JOURNAL ARTICLE

Metabolic (FDG-PET) response after radical radiotherapy/chemoradiotherapy for non-small cell lung cancer correlates with patterns of failure

Michael P Mac Manus, Rodney J Hicks, Jane P Matthews, Andrew Wirth, Danny Rischin, David L Ball
Lung Cancer: Journal of the International Association for the Study of Lung Cancer 2005, 49 (1): 95-108
15949595

BACKGROUND: We previously reported that F-18 fluorodeoxyglucose (FDG) positron emission tomography (PET) response correlated strongly with survival after radical radiotherapy (RT)/chemoradiotherapy for non-small cell lung cancer (NSCLC). PET-response, survival and patterns of failure data are presented with long-term follow-up.

METHODS: Pre- and post-treatment FDG-PET scans were performed for 88 patients after concurrent platinum-based radical chemo/RT (n = 73) or radical RT alone (n = 15). PET responses were prospectively assessed as either complete metabolic response (CMR), partial metabolic response (PMR), stable metabolic disease (SMD), or progressive metabolic disease (PMD).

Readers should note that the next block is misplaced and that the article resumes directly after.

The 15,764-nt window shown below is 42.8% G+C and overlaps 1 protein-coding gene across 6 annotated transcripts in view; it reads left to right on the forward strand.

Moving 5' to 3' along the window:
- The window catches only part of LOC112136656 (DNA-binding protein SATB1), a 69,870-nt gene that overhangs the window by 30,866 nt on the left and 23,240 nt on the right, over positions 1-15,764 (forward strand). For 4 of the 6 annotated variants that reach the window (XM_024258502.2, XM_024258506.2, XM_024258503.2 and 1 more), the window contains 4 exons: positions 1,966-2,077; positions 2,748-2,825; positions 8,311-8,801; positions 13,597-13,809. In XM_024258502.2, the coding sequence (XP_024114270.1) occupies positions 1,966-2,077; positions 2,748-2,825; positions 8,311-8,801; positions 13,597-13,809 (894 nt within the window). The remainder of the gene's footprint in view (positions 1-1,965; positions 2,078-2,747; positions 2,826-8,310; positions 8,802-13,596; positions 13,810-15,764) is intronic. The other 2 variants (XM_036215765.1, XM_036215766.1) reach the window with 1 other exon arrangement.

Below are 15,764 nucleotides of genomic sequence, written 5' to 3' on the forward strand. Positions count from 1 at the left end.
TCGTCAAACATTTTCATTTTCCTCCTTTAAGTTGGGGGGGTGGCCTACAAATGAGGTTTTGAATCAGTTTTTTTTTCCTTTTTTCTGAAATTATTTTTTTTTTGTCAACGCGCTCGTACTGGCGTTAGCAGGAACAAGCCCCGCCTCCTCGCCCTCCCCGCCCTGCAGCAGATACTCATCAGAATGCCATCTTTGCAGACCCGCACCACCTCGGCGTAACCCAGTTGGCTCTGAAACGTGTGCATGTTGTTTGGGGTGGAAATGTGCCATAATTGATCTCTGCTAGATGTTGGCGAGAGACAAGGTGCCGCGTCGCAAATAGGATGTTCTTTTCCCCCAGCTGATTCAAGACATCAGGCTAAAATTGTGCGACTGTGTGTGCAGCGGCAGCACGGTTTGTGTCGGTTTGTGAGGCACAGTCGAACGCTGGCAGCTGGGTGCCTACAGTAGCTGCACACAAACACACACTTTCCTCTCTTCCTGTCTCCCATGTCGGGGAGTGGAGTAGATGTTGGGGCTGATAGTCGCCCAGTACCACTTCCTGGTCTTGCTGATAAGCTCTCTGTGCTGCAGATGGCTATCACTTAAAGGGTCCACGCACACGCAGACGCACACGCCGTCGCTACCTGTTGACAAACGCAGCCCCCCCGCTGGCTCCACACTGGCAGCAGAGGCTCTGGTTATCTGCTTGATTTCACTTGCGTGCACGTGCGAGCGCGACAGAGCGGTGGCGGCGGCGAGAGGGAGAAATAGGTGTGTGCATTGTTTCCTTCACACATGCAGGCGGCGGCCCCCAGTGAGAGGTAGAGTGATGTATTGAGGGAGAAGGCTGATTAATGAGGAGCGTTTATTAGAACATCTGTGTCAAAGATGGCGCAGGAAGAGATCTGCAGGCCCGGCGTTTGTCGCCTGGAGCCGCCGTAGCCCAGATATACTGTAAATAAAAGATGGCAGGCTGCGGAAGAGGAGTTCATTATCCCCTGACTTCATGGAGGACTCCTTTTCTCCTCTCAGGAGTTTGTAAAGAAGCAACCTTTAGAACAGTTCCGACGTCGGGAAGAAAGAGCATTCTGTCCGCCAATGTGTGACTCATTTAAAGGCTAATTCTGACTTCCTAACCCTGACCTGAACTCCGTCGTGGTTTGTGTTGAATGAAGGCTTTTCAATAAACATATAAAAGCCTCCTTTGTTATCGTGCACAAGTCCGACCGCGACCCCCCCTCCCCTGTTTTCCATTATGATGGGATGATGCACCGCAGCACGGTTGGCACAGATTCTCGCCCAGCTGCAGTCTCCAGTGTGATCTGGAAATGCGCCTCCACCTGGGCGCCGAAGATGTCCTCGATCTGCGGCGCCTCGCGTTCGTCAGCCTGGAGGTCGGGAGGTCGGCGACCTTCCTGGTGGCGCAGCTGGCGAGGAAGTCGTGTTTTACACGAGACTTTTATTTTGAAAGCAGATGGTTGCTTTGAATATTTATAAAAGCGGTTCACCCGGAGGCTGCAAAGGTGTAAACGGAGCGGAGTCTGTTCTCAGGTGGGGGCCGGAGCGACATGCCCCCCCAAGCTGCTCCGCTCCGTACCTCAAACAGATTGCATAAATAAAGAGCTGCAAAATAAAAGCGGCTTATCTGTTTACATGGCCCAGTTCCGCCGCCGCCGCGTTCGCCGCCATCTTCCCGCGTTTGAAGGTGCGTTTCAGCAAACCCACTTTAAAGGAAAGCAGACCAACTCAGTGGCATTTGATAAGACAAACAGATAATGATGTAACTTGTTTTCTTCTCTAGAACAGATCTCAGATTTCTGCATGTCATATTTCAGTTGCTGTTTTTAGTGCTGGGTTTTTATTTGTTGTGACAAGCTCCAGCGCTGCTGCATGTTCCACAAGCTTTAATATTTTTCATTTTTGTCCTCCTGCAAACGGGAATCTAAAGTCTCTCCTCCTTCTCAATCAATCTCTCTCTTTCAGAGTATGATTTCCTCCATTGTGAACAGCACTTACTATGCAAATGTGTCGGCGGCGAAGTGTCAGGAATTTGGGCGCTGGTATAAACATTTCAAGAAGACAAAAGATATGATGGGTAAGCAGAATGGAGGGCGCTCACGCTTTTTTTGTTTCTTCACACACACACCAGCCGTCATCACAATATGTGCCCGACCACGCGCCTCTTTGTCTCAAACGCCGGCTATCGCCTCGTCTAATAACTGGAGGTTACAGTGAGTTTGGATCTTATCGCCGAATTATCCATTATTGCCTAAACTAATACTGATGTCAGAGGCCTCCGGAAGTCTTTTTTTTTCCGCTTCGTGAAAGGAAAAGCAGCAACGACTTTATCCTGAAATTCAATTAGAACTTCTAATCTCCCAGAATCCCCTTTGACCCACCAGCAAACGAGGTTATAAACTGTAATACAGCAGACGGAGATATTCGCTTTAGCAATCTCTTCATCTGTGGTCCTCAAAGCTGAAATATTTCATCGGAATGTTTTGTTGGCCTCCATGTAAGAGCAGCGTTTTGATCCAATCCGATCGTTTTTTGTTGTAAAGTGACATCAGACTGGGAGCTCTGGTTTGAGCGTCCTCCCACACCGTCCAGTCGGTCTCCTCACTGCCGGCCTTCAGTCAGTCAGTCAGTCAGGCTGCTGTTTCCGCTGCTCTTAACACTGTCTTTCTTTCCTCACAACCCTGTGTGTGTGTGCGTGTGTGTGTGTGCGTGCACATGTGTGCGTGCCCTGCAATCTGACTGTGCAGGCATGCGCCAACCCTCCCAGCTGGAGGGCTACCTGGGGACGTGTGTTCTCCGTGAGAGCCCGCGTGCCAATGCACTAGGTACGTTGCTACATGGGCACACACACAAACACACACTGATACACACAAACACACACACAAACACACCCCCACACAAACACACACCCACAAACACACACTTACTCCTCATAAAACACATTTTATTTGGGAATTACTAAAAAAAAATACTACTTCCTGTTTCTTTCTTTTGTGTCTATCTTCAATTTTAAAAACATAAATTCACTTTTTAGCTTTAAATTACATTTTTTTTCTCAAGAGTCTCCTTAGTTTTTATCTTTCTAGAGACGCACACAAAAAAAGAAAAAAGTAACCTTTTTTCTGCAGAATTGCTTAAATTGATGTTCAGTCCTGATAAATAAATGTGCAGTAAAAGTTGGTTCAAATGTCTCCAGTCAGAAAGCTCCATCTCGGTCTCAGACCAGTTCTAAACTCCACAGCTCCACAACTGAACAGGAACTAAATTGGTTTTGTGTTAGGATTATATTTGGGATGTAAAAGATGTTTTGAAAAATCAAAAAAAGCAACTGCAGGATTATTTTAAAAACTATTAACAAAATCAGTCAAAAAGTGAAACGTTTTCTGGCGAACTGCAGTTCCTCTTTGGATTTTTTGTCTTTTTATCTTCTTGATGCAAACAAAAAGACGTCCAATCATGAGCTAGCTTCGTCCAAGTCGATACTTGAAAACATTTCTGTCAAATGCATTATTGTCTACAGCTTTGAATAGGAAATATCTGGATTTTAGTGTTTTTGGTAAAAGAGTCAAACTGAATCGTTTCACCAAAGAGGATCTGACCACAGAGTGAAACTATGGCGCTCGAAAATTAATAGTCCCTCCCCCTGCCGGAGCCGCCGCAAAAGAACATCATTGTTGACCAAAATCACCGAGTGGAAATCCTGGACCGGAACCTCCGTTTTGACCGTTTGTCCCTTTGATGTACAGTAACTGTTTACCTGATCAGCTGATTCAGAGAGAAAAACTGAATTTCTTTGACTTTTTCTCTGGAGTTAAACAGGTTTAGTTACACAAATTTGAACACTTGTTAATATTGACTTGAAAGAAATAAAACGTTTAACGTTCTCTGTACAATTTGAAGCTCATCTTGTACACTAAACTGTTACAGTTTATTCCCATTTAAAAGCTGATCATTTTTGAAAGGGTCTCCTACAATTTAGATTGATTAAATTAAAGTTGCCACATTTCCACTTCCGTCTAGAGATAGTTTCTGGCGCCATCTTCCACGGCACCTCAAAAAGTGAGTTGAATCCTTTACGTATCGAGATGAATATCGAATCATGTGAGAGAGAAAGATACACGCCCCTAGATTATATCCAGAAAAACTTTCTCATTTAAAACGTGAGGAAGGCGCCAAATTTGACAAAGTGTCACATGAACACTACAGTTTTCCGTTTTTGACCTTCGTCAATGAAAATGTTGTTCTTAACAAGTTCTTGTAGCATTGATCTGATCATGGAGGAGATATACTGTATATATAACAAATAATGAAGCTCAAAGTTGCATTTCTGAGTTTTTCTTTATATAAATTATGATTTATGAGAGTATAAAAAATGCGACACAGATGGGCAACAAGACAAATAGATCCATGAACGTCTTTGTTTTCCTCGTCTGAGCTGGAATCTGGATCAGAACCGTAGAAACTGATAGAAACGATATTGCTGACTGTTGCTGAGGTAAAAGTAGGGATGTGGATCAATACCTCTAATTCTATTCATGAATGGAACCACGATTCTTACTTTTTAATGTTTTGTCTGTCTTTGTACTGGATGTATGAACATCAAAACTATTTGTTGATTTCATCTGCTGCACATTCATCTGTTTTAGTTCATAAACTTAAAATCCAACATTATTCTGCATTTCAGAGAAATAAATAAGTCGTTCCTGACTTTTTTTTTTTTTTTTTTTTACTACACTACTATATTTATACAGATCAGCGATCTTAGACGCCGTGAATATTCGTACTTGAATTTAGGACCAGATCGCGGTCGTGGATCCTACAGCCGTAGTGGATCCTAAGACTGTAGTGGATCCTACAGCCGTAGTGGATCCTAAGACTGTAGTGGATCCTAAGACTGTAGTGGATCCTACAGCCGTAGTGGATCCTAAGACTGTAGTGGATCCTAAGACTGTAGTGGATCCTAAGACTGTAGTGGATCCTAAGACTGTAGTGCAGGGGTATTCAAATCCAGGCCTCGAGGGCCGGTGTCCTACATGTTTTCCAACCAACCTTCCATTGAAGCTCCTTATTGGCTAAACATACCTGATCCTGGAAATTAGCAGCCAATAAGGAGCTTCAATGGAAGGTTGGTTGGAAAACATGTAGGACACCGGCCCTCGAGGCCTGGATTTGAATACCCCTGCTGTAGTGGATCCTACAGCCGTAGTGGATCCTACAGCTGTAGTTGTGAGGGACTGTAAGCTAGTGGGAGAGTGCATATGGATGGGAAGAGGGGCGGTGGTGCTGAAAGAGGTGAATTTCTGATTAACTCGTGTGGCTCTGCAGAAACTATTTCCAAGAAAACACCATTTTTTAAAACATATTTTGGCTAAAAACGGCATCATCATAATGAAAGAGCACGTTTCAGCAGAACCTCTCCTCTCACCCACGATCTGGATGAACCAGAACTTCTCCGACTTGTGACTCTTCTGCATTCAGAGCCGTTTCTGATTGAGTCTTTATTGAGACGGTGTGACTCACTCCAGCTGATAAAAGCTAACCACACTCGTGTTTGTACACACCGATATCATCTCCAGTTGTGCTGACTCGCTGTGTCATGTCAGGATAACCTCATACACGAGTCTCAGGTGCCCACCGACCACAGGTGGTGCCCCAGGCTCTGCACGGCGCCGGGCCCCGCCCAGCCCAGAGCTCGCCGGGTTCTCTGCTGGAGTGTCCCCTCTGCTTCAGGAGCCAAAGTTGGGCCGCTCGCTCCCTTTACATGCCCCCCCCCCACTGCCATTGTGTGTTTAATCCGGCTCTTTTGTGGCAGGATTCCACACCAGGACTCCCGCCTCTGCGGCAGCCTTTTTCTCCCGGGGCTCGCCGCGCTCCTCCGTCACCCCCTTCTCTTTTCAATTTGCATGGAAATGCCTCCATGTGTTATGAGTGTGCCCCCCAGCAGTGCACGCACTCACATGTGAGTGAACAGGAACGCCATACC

RESULTS: RT was 60 Gy in 30 fractions in 6 weeks. Follow-up PET was performed at a median of 70 days after treatment. PET responses were: CMR, n = 40 (45%); PMR, n = 32 (36%); SMD, n = 5 (6%) and PMD 11 (13%). Estimated median survival after follow-up PET was 23 months; median follow-up duration 35 months. One and 2 year survival after follow-up PET was 68% and 45%, respectively. Median survival for CMR and non-CMR patients was 31 and 11 months, respectively (p = 0.0001). One-year survival for CMR and non-CMR patients was 93% and 47%, respectively and 2 years survival was 62% and 30%, respectively. Excluding PMD patients, non-CMR patients had higher rates of local failure (HR 2.15, p = 0.009) and distant metastasis (HR 2.05, p = 0.041) than CMR patients. By last follow-up, 20 of 40 CR patients (50%) had PMD, with local failure (n = 8), distant metastasis (n = 2) or both (n = 10).

CONCLUSIONS: Attainment of CMR after radical RT/chemoRT for NSCLC bestows superior freedom from local and distant relapse; late local relapse is common.

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